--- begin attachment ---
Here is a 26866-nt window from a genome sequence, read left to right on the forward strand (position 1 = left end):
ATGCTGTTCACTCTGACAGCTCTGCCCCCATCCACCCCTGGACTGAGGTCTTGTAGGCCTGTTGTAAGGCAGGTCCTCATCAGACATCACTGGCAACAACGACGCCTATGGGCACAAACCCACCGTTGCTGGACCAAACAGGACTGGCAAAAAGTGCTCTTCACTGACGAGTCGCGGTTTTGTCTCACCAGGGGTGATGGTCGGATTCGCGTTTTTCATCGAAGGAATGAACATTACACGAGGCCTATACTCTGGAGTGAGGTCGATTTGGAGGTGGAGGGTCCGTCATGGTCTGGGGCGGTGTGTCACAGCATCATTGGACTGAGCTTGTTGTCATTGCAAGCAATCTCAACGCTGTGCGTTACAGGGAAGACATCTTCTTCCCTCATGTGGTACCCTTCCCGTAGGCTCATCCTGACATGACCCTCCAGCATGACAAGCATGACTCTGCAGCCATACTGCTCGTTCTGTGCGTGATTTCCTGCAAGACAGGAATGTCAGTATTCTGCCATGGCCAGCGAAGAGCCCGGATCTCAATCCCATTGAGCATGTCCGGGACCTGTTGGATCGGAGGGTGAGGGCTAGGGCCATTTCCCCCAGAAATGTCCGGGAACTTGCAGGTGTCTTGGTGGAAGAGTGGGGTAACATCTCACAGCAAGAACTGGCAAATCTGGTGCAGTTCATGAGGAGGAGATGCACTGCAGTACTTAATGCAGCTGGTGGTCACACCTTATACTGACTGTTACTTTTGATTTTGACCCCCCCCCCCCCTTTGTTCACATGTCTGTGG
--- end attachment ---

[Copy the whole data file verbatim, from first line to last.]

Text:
Here is a 26866-nt window from a genome sequence, read left to right on the forward strand (position 1 = left end):
ATGCTGTTCACTCTGACAGCTCTGCCCCCATCCACCCCTGGACTGAGGTCTTGTAGGCCTGTTGTAAGGCAGGTCCTCATCAGACATCACTGGCAACAACGACGCCTATGGGCACAAACCCACCGTTGCTGGACCAAACAGGACTGGCAAAAAGTGCTCTTCACTGACGAGTCGCGGTTTTGTCTCACCAGGGGTGATGGTCGGATTCGCGTTTTTCATCGAAGGAATGAACATTACACGAGGCCTATACTCTGGAGTGAGGTCGATTTGGAGGTGGAGGGTCCGTCATGGTCTGGGGCGGTGTGTCACAGCATCATTGGACTGAGCTTGTTGTCATTGCAAGCAATCTCAACGCTGTGCGTTACAGGGAAGACATCTTCTTCCCTCATGTGGTACCCTTCCCGTAGGCTCATCCTGACATGACCCTCCAGCATGACAAGCATGACTCTGCAGCCATACTGCTCGTTCTGTGCGTGATTTCCTGCAAGACAGGAATGTCAGTATTCTGCCATGGCCAGCGAAGAGCCCGGATCTCAATCCCATTGAGCATGTCCGGGACCTGTTGGATCGGAGGGTGAGGGCTAGGGCCATTTCCCCCAGAAATGTCCGGGAACTTGCAGGTGTCTTGGTGGAAGAGTGGGGTAACATCTCACAGCAAGAACTGGCAAATCTGGTGCAGTTCATGAGGAGGAGATGCACTGCAGTACTTAATGCAGCTGGTGGTCACACCTTATACTGACTGTTACTTTTGATTTTGACCCCCCCCCCCCCTTTGTTCACATGTCTGTGG